Interdependence and codependence are sometimes used interchangeably, but in fact, they are two drastically different human behaviors.
Interdependence is how much of society works. We rely on others for support and even for survival. How many of us rely on someone keeping the electricity or water on for us, or for supermarkets to stay in operation, or for schools to educate us and our families? How many rely on doctors and therapists for health? For people to build our roads, houses, and other infrastructure? This is how interdependence works. Within families, as well as any close relationship, we form a network that is most ideally suited to benefit our wellbeing and success (as well as survival). Kids, for example, don’t have fully developed brains until they are 18 years old, and it very often takes longer for them to establish financial independence and security. They rely on the support and education provided by their parents until they are able to function with a greater independence.
Interdependence also helps us grow emotionally, as part of a collective, while fulfilling our own needs. Partners in an interdependent romantic relationship work together equally, or take turns carrying the load, but each side brings its strengths and talents to make a stronger unit.
Codependence requires a big “on the other hand.” Codependence isn’t healthy.
In codependent relationships, both sides often are not equally balanced and they don’t benefit from what is brought into the relationship. Codependent people place their entire potential for happiness or success on their partner or family members. They can be spouses, lovers, parents, siblings, children, or friends. Codependent partners only seem to relate to others with obsessiveness, possessiveness, self-sacrifice that borders on martyrdom (usually accompanied with guilt), dysfunctional patterns of communication, and a desire to manipulate in order to assert control. Those who are in codependent relationships are frequently abusive, or they allow themselves to be submissive to abuse. Neediness unhappily runs after distancers and stonewallers. Passive aggression subversively attacks aggression. The cycle never seems to end.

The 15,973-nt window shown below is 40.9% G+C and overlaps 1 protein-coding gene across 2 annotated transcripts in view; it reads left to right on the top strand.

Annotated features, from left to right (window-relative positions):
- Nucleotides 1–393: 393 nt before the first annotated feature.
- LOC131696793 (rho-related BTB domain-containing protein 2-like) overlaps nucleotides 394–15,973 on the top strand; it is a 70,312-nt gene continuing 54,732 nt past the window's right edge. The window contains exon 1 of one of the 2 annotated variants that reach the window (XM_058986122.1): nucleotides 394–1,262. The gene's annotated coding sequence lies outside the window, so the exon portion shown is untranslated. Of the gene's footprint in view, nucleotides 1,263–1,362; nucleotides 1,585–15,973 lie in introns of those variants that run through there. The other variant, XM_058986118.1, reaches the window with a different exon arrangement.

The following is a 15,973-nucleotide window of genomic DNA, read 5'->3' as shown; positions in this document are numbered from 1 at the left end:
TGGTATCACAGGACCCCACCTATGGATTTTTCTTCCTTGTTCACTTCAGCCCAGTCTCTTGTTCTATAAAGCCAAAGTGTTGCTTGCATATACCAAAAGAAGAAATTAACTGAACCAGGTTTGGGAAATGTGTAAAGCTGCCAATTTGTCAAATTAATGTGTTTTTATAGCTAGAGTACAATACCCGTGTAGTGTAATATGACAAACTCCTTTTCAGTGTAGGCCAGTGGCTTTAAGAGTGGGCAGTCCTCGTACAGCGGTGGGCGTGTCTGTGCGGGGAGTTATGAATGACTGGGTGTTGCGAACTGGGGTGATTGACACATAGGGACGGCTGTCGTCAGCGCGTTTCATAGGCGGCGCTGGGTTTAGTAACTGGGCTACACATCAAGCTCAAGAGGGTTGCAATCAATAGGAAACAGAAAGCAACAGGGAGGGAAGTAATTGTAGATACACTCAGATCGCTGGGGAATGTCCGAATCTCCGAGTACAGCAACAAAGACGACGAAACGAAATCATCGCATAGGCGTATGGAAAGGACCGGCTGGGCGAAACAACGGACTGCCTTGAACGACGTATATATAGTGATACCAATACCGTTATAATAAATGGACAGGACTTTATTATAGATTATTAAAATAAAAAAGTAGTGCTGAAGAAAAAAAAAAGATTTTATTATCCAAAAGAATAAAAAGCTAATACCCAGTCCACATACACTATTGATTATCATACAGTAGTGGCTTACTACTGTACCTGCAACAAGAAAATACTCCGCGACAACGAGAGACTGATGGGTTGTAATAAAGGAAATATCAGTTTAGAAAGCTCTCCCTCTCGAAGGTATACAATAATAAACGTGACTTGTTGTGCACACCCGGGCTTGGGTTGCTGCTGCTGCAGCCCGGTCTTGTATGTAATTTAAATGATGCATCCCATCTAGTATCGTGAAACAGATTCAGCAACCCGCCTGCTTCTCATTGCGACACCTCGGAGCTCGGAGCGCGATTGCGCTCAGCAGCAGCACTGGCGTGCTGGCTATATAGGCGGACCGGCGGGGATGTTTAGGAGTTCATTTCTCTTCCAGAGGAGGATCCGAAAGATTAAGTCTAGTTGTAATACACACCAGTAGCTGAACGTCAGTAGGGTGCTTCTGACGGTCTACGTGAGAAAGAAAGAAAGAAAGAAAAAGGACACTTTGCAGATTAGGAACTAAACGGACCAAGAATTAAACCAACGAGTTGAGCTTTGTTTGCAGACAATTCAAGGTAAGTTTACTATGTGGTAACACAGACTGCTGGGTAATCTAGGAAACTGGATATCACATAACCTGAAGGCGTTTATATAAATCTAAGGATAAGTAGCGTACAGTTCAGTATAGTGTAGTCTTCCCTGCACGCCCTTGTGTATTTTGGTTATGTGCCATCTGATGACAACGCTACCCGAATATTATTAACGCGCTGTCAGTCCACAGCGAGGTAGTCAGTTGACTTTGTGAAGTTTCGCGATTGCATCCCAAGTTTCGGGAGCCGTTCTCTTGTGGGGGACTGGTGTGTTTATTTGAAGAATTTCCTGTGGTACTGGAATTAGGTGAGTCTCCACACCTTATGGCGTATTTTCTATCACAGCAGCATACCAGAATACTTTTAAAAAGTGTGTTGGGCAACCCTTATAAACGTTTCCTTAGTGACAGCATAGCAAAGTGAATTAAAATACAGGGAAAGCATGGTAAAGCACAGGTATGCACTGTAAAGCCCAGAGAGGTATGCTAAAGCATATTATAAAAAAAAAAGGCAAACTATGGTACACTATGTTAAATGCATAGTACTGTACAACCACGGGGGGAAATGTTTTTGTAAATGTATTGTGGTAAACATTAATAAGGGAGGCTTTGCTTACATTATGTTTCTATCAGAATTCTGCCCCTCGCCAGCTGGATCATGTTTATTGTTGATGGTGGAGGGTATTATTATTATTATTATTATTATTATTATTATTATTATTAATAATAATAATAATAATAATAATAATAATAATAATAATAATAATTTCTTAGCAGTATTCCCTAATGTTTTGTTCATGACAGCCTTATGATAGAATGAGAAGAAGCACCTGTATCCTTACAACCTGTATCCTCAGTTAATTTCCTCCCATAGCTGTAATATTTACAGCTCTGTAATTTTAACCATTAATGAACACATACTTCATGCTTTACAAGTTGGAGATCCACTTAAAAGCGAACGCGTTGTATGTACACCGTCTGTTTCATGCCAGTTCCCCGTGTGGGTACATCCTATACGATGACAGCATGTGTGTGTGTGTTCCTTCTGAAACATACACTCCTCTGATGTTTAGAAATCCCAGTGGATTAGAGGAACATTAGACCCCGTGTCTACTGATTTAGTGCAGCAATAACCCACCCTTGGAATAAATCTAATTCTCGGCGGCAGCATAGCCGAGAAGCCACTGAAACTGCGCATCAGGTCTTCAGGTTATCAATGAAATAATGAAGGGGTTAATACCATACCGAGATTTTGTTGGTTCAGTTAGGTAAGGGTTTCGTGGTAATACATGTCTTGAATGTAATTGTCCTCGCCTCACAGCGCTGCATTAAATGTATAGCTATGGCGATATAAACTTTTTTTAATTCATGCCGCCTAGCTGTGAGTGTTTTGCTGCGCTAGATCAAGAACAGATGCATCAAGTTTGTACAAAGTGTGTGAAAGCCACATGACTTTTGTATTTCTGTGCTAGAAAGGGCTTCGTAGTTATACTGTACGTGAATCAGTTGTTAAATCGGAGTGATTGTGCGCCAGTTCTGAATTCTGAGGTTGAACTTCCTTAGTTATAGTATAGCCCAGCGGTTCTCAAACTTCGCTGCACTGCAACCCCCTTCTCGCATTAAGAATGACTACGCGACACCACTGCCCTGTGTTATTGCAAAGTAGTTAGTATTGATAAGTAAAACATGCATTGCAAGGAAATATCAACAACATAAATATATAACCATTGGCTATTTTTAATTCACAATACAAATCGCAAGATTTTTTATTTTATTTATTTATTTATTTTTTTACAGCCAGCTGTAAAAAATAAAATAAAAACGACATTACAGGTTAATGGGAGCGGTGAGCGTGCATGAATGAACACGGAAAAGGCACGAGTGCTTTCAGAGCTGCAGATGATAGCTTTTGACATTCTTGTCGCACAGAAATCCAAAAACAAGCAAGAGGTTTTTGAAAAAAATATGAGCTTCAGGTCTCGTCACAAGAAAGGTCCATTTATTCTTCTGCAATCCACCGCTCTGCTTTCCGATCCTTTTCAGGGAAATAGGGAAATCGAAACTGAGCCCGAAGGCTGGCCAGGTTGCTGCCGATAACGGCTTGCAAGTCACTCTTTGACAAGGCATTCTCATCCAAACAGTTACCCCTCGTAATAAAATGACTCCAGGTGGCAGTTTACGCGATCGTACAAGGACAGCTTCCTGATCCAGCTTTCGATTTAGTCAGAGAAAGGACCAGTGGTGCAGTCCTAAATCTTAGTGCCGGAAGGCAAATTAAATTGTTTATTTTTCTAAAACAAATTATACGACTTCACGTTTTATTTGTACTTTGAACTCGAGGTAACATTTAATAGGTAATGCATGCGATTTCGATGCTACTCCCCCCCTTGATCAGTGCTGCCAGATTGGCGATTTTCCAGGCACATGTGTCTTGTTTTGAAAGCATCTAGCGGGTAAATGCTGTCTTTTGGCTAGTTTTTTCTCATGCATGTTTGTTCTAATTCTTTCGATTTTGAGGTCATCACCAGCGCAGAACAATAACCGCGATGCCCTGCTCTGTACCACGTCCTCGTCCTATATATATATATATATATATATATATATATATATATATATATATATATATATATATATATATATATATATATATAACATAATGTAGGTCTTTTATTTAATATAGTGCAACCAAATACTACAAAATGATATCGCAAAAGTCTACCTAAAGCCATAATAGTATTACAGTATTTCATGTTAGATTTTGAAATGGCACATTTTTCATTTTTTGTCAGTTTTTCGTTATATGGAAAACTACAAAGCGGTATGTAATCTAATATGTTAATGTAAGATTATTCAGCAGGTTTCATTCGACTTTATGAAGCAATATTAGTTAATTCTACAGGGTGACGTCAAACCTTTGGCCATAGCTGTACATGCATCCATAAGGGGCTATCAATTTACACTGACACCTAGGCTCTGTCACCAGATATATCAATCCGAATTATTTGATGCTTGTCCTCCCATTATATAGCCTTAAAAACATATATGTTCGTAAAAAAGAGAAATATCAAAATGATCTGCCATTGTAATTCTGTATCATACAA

Very often, people in codependent relationships either can’t handle or won’t allow for disagreement. They believe satisfaction can be found only when things go exactly their way and that their own needs are more important than the needs of those around them. They can feel responsible for their partner’s moods. They often blame partners or families for things not going their way because they’re unable to face their individual responsibility. There is usually a duality of insecurity battling ego. And there tends to be a lot of drama with codependent couples, and it’s not uncommon to hear such phrases as “I can never do anything right” and “Why are you always like this?”
Aside from the obvious reasons why codependence should not be mistaken for interdependence, “codependence” has become a catch-all term used by proponents and detractors alike for both co- and interdependence. Detractors misusing the term “codependent” will believe that even interdependence should be avoided, that—to borrow from Simon & Garfunkel—every person is a rock and an island. That independence and individualism should be valued above all. I suppose this may be true of hermits and great white sharks. But humans are a social species. Relationships can strengthen us as individuals, and an interdependent partner can both support and challenge a partner to be and do their best.
As I’ve established, interdependence works best when we improve ourselves first as individuals. Our progress improves the progress of the group, at least ideally. The goal of a healthy interdependence is to build up your own identity rather than losing that identity to a relationship or a group or mob. Interdependence requires accountability and responsibility of all its participants.
Are you caught in a pattern of codependence? Do you have a partner, friend or family member who is trying to control your life with their codependence? Individual counseling may illuminate harmful patterns and help you work toward a healthy interdependence in your relationships.
Erika Kao, PhD may be reached 858-472-8959 or visit drerikakao.com. CA Licensed Psychologist 20112
Disclaimer: In no manner does this column serve to diagnose or treat readers with any psychological disorders or imply a client-provider relationship between Dr. Kao and any reader. No such relationship exists until a client-provider agreement has been signed by client and provider.